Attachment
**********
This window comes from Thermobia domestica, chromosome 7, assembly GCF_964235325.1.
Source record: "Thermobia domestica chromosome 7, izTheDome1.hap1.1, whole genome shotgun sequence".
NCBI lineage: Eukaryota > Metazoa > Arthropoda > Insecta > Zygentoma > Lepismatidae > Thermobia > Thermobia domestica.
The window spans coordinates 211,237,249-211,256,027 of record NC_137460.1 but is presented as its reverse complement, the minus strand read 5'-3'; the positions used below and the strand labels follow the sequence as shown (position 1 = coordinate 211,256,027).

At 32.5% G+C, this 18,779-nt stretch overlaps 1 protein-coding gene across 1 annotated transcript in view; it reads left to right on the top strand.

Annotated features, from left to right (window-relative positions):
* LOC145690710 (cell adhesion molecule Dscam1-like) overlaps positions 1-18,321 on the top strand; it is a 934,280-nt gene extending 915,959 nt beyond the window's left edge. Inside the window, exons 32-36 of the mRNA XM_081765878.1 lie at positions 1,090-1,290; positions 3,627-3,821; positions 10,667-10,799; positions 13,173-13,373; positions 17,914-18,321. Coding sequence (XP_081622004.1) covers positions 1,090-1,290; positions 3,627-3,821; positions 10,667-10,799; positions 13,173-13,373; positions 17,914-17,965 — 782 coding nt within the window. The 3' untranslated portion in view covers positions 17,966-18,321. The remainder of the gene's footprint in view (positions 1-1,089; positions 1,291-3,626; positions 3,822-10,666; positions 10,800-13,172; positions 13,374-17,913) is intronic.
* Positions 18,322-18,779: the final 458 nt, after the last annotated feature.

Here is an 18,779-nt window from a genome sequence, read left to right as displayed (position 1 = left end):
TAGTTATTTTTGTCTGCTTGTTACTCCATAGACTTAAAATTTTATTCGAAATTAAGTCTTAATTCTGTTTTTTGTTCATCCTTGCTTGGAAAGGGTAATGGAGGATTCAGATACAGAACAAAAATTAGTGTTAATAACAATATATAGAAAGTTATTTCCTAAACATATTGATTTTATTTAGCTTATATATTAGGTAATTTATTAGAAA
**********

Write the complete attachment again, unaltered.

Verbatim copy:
This window comes from Thermobia domestica, chromosome 7, assembly GCF_964235325.1.
Source record: "Thermobia domestica chromosome 7, izTheDome1.hap1.1, whole genome shotgun sequence".
NCBI lineage: Eukaryota > Metazoa > Arthropoda > Insecta > Zygentoma > Lepismatidae > Thermobia > Thermobia domestica.
The window spans coordinates 211,237,249-211,256,027 of record NC_137460.1 but is presented as its reverse complement, the minus strand read 5'-3'; the positions used below and the strand labels follow the sequence as shown (position 1 = coordinate 211,256,027).

At 32.5% G+C, this 18,779-nt stretch overlaps 1 protein-coding gene across 1 annotated transcript in view; it reads left to right on the top strand.

Annotated features, from left to right (window-relative positions):
* LOC145690710 (cell adhesion molecule Dscam1-like) overlaps positions 1-18,321 on the top strand; it is a 934,280-nt gene extending 915,959 nt beyond the window's left edge. Inside the window, exons 32-36 of the mRNA XM_081765878.1 lie at positions 1,090-1,290; positions 3,627-3,821; positions 10,667-10,799; positions 13,173-13,373; positions 17,914-18,321. Coding sequence (XP_081622004.1) covers positions 1,090-1,290; positions 3,627-3,821; positions 10,667-10,799; positions 13,173-13,373; positions 17,914-17,965 — 782 coding nt within the window. The 3' untranslated portion in view covers positions 17,966-18,321. The remainder of the gene's footprint in view (positions 1-1,089; positions 1,291-3,626; positions 3,822-10,666; positions 10,800-13,172; positions 13,374-17,913) is intronic.
* Positions 18,322-18,779: the final 458 nt, after the last annotated feature.

Here is an 18,779-nt window from a genome sequence, read left to right as displayed (position 1 = left end):
TAGTTATTTTTGTCTGCTTGTTACTCCATAGACTTAAAATTTTATTCGAAATTAAGTCTTAATTCTGTTTTTTGTTCATCCTTGCTTGGAAAGGGTAATGGAGGATTCAGATACAGAACAAAAATTAGTGTTAATAACAATATATAGAAAGTTATTTCCTAAACATATTGATTTTATTTAGCTTATATATTAGGTAATTTATTAGAAA